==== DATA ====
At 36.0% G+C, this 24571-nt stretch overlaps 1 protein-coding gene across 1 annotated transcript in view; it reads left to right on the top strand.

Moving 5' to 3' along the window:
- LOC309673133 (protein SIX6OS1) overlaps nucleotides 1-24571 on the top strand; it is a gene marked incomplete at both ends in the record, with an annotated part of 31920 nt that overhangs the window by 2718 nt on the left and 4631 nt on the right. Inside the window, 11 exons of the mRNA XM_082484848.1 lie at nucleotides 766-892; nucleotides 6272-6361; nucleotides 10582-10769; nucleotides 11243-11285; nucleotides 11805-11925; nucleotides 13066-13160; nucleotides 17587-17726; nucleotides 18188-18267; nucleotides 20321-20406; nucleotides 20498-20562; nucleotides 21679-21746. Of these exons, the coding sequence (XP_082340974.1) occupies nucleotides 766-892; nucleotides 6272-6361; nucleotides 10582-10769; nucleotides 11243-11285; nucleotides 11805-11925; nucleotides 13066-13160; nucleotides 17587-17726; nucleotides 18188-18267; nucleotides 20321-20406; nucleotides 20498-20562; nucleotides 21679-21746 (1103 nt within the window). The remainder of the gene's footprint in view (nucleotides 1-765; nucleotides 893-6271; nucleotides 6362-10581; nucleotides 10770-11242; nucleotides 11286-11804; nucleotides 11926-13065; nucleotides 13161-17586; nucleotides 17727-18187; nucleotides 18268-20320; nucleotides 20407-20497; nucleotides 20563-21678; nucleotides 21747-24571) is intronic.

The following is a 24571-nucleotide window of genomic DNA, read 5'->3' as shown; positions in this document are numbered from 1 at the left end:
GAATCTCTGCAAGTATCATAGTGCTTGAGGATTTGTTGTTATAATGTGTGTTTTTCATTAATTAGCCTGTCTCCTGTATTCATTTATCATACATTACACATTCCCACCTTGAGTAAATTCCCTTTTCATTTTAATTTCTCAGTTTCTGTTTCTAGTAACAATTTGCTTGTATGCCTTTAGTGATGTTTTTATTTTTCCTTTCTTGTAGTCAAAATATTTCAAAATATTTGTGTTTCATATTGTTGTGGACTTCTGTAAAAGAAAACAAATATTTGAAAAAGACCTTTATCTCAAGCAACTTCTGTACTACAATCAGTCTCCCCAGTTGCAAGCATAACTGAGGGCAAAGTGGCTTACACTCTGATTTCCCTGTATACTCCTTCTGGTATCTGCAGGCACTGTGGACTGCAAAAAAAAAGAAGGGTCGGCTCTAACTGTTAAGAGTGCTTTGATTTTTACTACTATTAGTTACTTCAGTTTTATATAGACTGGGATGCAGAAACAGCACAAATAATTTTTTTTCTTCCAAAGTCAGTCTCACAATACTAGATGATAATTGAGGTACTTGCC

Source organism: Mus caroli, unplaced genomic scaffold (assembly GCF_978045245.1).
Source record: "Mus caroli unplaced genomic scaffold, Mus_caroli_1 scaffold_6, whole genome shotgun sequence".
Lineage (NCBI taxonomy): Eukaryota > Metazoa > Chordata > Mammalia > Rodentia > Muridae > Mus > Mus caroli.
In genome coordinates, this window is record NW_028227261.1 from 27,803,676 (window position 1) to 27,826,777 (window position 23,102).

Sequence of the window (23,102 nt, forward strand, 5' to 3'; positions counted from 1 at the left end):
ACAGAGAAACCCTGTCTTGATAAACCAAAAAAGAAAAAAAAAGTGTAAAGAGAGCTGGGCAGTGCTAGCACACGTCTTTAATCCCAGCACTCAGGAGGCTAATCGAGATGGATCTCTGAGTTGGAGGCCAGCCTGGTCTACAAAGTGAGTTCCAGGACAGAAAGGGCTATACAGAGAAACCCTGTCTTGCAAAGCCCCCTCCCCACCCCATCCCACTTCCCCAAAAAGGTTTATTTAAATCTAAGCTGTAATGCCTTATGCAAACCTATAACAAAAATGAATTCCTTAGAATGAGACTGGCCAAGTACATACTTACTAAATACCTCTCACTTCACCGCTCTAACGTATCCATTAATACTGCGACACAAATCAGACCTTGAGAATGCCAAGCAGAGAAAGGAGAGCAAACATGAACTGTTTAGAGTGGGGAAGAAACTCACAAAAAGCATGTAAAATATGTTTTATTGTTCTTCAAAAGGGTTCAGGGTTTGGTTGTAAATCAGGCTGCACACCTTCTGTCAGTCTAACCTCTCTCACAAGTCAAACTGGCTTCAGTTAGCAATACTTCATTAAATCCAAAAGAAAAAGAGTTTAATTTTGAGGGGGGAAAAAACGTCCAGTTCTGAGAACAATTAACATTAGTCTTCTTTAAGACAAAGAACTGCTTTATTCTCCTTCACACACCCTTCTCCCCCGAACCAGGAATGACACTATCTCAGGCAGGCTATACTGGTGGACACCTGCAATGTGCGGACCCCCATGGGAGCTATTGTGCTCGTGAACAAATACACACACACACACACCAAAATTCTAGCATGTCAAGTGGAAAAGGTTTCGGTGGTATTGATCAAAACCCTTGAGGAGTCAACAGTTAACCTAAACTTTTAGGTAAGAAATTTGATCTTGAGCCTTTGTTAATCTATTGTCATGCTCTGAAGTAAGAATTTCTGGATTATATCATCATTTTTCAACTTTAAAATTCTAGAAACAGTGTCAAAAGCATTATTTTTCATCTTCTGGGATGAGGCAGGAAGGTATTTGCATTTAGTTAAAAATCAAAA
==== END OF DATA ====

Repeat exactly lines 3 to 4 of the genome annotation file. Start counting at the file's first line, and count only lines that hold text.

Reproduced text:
- LOC309673133 (protein SIX6OS1) overlaps nucleotides 1-24571 on the top strand; it is a gene marked incomplete at both ends in the record, with an annotated part of 31920 nt that overhangs the window by 2718 nt on the left and 4631 nt on the right. Inside the window, 11 exons of the mRNA XM_082484848.1 lie at nucleotides 766-892; nucleotides 6272-6361; nucleotides 10582-10769; nucleotides 11243-11285; nucleotides 11805-11925; nucleotides 13066-13160; nucleotides 17587-17726; nucleotides 18188-18267; nucleotides 20321-20406; nucleotides 20498-20562; nucleotides 21679-21746. Of these exons, the coding sequence (XP_082340974.1) occupies nucleotides 766-892; nucleotides 6272-6361; nucleotides 10582-10769; nucleotides 11243-11285; nucleotides 11805-11925; nucleotides 13066-13160; nucleotides 17587-17726; nucleotides 18188-18267; nucleotides 20321-20406; nucleotides 20498-20562; nucleotides 21679-21746 (1103 nt within the window). The remainder of the gene's footprint in view (nucleotides 1-765; nucleotides 893-6271; nucleotides 6362-10581; nucleotides 10770-11242; nucleotides 11286-11804; nucleotides 11926-13065; nucleotides 13161-17586; nucleotides 17727-18187; nucleotides 18268-20320; nucleotides 20407-20497; nucleotides 20563-21678; nucleotides 21747-24571) is intronic.

The following is a 24571-nucleotide window of genomic DNA, read 5'->3' as shown; positions in this document are numbered from 1 at the left end: